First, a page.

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Mina Raj
Mina Raj’s research focuses on the ways family caregivers can be better integrated into healthcare settings and teams

AHS researchers: Give ADRD caregivers more information in clinical trials


For clinical trials centered on individuals with Alzheimer’s disease and related dementias, what types of information are family caregivers given during the research process? A research team nested in the College of Applied Health Sciences recently evaluated that question by analyzing ADRD trials from the past 30 years. 

What they found in their report, published in Alzheimer’s & Dementia: The Journal of the Alzheimer’s Association, was that less than half of the clinical trials the researchers sampled specified the caregivers’ responsibilities. 

Given that caregivers are often surrogate decision-makers for participants and are responsible for multiple tasks throughout a clinical trial, the finding stuck out.

“The people who are finding these trials are often caregivers, they're probably deciding whether to enroll their relatives and whether they have the bandwidth to support their relative through that intensive process,” said co-author Mina Raj, assistant professor in the Department of Kinesiology and Community Health. “And yet less than half of the time they're given information about what they're supposed to do.” 

For this report, funded by the Center for Social and Behavioral Sciences at the University of Illinois, Raj collaborated with Raksha Mudar, professor in the Department of Speech and Hearing Science at Illinois, and Dr. Vania Leung, a primary care physician in UI Health, which is part of the University of Illinois Chicago, and an assistant professor of Clinical Medicine at UIC. 

Two Community Health students took a prominent role in the report: Armando Miranda, who graduated with his master’s degree in the spring, and Eve Rubovits, currently a senior in the program. 

Raj’s research focuses on the ways family caregivers can be better integrated into healthcare settings and teams. The report’s topic arose from a separate study Raj conducted a couple of years ago, which centered on Asian American family caregivers, she said. The study combined qualitative interviews and surveys to learn about the caregivers’ challenges navigating the healthcare system. 

What consistently came up, Raj said, were the difficulties of handling the intensity and demands of clinical trials. 

“Dementia is underdiagnosed and underreported due to diagnostics that are not culturally relevant along with stigma within these communities,” she said. “Caregivers in our study experienced a lot of problems getting their relatives enrolled in clinical trials for Alzheimer’s and dementia-related diseases.”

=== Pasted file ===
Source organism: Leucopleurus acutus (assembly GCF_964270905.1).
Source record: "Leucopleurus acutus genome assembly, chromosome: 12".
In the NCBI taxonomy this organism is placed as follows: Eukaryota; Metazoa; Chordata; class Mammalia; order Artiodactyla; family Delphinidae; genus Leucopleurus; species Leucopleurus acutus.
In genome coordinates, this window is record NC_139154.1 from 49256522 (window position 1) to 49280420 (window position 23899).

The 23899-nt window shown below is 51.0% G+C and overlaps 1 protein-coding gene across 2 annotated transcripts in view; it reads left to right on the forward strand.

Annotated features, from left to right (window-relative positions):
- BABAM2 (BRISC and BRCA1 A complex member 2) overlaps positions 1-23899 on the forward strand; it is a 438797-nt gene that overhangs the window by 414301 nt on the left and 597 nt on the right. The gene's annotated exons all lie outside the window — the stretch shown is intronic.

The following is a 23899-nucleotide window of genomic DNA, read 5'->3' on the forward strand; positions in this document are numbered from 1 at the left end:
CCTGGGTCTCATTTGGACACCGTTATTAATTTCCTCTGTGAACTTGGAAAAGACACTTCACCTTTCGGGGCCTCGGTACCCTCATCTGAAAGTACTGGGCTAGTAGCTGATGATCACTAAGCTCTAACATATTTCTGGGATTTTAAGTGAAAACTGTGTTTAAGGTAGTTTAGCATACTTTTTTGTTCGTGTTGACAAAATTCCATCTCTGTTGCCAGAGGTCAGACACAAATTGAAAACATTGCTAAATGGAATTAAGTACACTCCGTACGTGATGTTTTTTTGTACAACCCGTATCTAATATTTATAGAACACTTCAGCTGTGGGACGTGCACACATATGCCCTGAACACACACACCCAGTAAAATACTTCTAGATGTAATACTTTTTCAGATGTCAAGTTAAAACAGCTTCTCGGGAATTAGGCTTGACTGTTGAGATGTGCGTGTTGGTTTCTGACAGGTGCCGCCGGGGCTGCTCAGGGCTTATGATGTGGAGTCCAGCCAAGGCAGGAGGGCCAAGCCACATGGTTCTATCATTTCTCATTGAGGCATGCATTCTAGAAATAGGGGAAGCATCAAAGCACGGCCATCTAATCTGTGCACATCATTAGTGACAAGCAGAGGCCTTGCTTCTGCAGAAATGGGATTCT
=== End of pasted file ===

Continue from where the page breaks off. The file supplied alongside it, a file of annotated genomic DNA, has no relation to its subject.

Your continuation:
For example, a lot of trials expect that participants are fluent in English, which would imperil results from screening measures such as word recall tests. Caregivers have additional responsibilities in these situations, including translation, and they are often overwhelmed and underinformed about their responsibilities.

“This led to the question, what are study teams actually telling participants and caregivers about their responsibilities?” 

To expand on that question, the team dug deep into ADRD clinical trials, sampling from more than 250 trials completed between 1990 and 2021. 

The two students, Rubovits and Miranda, spearheaded the data analysis, qualitatively coding information from relevant study information pages on, a website commonly used to identify clinical trials. The pair also reviewed the trials to evaluate how many trials included information on caregivers’ responsibilities, and what types of responsibilities were reported. 

Rubovits joined Raj’s lab after her freshman year through the Students Pursuing Applications, Research and Knowledge program, also known as SPARK, which connects AHS undergrads to research opportunities. Six months of poring through clinical trial data was the most involved Rubovits felt in any academic study. 

“I definitely learned a lot more technical and hard-research skills,” she said. “Having a mentor like Dr. Raj, and working with grad students like Armando has been so helpful, and has honestly shaped my career goals toward wanting to do research.” 

Their findings that less than half of the analyzed trials contained instructions for caregivers gave way for a proposal: Clinical trials for ADRD should consistently provide caregivers information about their responsibilities.  

“At a baseline, we need to tell our caregivers things like how many times per week they’re going to be transporting their relative back and forth to the study site. We need to tell them the risks and benefits to participating,” Raj said. “Often [instructions] are not clear or accessible, for example through different languages. In other cases, no information is provided at all.” 

Researchers are already approaching new ground based on the study’s finding: The broader goal was to understand how to include racial and ethnic minority adults in clinical trials by engaging their family caregivers, Raj said. She has surveyed more than 100 Asian American, Hispanic and Latino caregivers for what information they’d seek in clinical trials for ADRD patients. 

“We wanted a baseline understanding of how caregivers are involved right now—this was the first step,” Raj said. “We haven’t really asked caregivers what types of information they want to see in those information pages to prepare them for caregiving responsibilities, and that’s what we’re doing right now.” 

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